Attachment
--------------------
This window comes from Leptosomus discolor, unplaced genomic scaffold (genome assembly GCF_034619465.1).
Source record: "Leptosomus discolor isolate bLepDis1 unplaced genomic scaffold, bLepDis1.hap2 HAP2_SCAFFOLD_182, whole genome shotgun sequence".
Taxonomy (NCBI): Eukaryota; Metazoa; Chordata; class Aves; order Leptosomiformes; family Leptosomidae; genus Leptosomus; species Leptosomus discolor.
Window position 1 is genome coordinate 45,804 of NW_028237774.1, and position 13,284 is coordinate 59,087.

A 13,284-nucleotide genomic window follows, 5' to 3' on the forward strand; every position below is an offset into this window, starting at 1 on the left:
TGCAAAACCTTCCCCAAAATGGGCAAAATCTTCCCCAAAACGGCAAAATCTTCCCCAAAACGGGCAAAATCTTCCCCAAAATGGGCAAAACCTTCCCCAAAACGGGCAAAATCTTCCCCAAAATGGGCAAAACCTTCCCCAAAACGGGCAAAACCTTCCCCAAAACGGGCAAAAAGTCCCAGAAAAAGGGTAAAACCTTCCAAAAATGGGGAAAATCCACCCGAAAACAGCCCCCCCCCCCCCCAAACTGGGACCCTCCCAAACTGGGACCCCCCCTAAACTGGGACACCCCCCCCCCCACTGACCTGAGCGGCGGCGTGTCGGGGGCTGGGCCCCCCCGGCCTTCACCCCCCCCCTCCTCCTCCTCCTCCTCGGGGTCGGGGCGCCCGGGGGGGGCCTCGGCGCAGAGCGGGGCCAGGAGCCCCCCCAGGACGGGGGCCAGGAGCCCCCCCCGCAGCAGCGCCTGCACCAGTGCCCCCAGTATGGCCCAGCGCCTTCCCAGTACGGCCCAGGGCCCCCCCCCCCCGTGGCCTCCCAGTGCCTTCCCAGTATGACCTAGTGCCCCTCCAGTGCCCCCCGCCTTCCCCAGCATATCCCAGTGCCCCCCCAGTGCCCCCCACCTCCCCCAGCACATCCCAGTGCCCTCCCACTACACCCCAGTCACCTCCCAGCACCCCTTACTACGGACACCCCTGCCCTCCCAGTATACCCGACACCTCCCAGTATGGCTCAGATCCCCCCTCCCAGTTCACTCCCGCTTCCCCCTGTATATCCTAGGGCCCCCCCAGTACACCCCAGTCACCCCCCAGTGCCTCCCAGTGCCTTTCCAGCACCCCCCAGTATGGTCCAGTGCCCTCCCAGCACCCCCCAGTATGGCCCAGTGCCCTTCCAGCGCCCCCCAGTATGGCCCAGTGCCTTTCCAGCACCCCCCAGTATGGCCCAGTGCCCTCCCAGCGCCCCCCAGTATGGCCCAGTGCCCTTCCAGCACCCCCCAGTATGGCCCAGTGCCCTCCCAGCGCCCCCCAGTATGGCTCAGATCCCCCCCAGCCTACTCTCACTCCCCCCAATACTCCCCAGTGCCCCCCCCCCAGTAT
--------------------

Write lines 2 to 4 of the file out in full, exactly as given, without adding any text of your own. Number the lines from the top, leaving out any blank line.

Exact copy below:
Source record: "Leptosomus discolor isolate bLepDis1 unplaced genomic scaffold, bLepDis1.hap2 HAP2_SCAFFOLD_182, whole genome shotgun sequence".
Taxonomy (NCBI): Eukaryota; Metazoa; Chordata; class Aves; order Leptosomiformes; family Leptosomidae; genus Leptosomus; species Leptosomus discolor.
Window position 1 is genome coordinate 45,804 of NW_028237774.1, and position 13,284 is coordinate 59,087.